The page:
Out Of State Archery Hunts

#2717

JW
Participant

Cole, you are a man after my own heart when it comes to getting the most bang for your buck, no pun intended. When it comes to archery hunts, I’ve got experience with only a few states, other than Georgia, from either hunting in those states or extensive research related to future hunts there. I’ll try to rank those based on my perceived value and not necessarily overall cost.

(1) Iowa

You’re looking at a minimum of three year waiting period to draw a non-resident archery tag. Iowa offers many options for the DYI public land hunter with very high success rates (a lot of public ground). Hunting pressure is as low as you will experience in any mid-west state. Average antler size remains to be better than any other state on public lands due to the restrictions on non-resident tags. Total cost of Iowa archery hunts, including tag, license, travel (based on driving 1,000 miles one way) & lodging is estimated at $1,400 for a five day trip.

(2) Kansas

Kansas requires non-residents to enter a lottery for drawing tags. I’ve never experienced a waiting period of more than one year, and have even been drawn on the first try several times. Much like Iowa, Kansas offers many options for the DYI public land hunter with even more public ground to choose from. Hunting pressure is manageable, but it is a major factor contributing to much lower success rates than Iowa. Average antler size has been slowly getting lower due the number of non-resident tags that Kansas allows during its archery hunts (but you still may see a 200 incher at any given time – I’ve personally seen two in my time there). Total cost of this trip including tag, license, travel (based on driving 1,000 miles one way) & lodging is estimated at $1,200 for a five day trip.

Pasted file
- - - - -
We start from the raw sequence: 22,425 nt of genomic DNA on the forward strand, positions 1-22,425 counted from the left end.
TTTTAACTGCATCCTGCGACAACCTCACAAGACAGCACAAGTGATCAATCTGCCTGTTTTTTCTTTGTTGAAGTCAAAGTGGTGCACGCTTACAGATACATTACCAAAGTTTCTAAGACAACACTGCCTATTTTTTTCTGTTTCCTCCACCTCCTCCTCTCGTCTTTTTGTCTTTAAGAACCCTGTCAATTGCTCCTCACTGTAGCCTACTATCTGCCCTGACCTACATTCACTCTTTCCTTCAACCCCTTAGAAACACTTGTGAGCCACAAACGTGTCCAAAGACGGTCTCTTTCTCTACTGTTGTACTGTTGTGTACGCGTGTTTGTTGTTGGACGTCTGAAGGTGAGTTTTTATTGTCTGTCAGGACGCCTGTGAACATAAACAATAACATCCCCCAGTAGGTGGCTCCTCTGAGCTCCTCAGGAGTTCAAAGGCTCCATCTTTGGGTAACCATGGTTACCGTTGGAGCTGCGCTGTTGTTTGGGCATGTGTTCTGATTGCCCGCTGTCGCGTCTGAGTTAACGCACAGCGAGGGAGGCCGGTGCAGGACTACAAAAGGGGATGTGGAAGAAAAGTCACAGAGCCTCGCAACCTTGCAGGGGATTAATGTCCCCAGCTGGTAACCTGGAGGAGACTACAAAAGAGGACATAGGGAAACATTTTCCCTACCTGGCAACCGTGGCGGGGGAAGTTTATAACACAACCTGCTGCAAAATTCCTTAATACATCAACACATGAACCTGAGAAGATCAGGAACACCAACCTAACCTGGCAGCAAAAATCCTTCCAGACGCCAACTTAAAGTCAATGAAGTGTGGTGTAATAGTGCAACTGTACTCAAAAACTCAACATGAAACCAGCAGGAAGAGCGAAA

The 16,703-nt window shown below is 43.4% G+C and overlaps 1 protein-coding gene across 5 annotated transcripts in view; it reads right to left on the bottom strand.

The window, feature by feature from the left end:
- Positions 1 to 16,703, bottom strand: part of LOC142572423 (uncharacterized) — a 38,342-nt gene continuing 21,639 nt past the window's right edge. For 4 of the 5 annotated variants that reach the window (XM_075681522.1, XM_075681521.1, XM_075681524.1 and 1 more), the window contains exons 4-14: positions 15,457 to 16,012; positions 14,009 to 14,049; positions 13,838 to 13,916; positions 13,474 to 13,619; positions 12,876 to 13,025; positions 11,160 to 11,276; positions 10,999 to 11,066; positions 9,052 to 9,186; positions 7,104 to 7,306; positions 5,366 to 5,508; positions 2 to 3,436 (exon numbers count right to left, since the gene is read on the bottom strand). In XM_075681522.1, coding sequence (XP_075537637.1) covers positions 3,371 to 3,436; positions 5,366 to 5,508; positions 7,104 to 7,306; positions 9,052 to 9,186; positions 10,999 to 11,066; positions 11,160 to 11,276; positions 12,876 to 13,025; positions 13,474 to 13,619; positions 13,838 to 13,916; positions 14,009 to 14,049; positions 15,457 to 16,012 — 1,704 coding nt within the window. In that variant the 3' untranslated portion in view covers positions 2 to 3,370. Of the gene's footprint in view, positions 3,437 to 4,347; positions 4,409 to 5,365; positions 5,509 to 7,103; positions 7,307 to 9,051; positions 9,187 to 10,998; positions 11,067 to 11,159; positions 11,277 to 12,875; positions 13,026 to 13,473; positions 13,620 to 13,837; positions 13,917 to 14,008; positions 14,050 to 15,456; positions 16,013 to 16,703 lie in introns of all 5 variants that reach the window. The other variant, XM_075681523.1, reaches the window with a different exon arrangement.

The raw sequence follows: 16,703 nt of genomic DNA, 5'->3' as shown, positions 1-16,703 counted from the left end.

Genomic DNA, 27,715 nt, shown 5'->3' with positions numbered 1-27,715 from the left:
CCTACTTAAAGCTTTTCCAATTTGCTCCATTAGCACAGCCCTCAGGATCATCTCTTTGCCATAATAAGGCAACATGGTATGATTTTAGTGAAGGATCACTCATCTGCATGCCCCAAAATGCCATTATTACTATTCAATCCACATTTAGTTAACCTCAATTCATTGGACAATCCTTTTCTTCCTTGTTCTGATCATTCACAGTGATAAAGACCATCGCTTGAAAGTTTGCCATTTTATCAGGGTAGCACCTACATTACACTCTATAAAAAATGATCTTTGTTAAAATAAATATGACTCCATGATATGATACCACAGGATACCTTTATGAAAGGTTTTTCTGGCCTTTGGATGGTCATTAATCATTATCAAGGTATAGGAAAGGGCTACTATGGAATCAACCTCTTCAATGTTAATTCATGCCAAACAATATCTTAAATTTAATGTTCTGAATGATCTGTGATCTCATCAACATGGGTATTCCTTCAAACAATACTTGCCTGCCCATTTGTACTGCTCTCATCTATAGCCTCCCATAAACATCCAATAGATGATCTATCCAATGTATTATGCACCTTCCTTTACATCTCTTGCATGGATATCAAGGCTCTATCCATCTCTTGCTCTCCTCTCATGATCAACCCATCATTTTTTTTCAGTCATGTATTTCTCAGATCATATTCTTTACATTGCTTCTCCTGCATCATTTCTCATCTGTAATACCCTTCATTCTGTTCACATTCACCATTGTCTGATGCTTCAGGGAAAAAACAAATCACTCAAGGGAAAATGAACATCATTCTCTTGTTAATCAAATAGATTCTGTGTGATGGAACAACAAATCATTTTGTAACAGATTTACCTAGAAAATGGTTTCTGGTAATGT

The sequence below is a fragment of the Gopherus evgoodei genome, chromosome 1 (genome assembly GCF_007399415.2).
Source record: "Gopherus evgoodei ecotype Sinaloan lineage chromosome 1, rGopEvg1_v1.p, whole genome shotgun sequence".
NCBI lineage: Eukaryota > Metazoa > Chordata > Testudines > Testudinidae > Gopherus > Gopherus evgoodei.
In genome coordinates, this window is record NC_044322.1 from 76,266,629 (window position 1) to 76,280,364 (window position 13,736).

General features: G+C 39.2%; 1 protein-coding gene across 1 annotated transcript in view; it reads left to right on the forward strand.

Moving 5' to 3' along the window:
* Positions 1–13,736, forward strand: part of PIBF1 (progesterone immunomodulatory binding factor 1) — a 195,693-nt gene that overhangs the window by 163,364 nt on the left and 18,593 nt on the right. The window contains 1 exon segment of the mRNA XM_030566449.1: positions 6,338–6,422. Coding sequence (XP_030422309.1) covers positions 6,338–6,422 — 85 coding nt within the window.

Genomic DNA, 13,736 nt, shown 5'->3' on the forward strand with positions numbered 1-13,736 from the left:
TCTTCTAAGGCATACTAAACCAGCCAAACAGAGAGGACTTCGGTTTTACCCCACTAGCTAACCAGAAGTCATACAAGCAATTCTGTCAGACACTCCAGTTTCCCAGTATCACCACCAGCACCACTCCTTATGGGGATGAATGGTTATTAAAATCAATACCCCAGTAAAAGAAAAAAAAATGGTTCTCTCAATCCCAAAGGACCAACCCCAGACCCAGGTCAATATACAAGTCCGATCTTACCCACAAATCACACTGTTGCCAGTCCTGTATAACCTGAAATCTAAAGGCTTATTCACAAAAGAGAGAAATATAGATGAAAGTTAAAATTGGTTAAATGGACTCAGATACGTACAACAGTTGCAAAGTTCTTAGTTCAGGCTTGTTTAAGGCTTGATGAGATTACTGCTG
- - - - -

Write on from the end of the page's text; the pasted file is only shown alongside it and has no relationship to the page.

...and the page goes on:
(3) Ohio

Non-residents can purchase tags and licenses over the counter which makes planning a trip easier. Again, much like Iowa & Kansas, Ohio offers many options for the DYI public land hunter with the largest tract being in the southwest part of the state – Shawnee State Forest which encompasses over 60,000 acres. Hunting pressure is manageable due to the acreage. Success rates will fall between that of Iowa and Kansas. Your expectations shouldn’t be as high for average antler size as in Iowa or Kansas, but there is still plenty of potential to harvest a big buck in Ohio. Total cost of this trip including tag, license, travel (based on driving 1,000 miles one way) & lodging is estimated at $750 for a five day trip.

(4) Illinois & Missouri Archery Hunts

Like Ohio, non-residents can purchase tags and licenses over the counter which makes planning a trip easier. They also offer many options for the DYI public land hunter with many different public hunting areas. Hunting pressure is high but manageable if you find those “off the beaten path” spots – don’t be afraid to take a canoe for more options here. Success rates aren’t bad, with the potential for a big buck always being a reason to visit the Midwestern states. Total cost of this trip including tag, license, travel (based on driving 1,000 miles one way) & lodging is estimated at $1,000 for a five day trip.

(5) Indiana

This is my sleeper state. I’ve never been to Indiana, but have researched it quite a bit and will likely go there one day. Again, non-residents can purchase tags and licenses over the counter which makes planning a trip easier. They also offer many options for the DYI public land hunter with many different public hunting areas. Hunting pressure is not high because most non-resident hunters will be on archery hunts at one of the states mentioned above. Success rates are good. From what I’ve read, average antler sizes vary, but are generally smaller on average than any of the states listed above. Total cost of this trip including tag, license, travel (based on driving 1,000 miles one way) & lodging is estimated at $800 for a five day trip.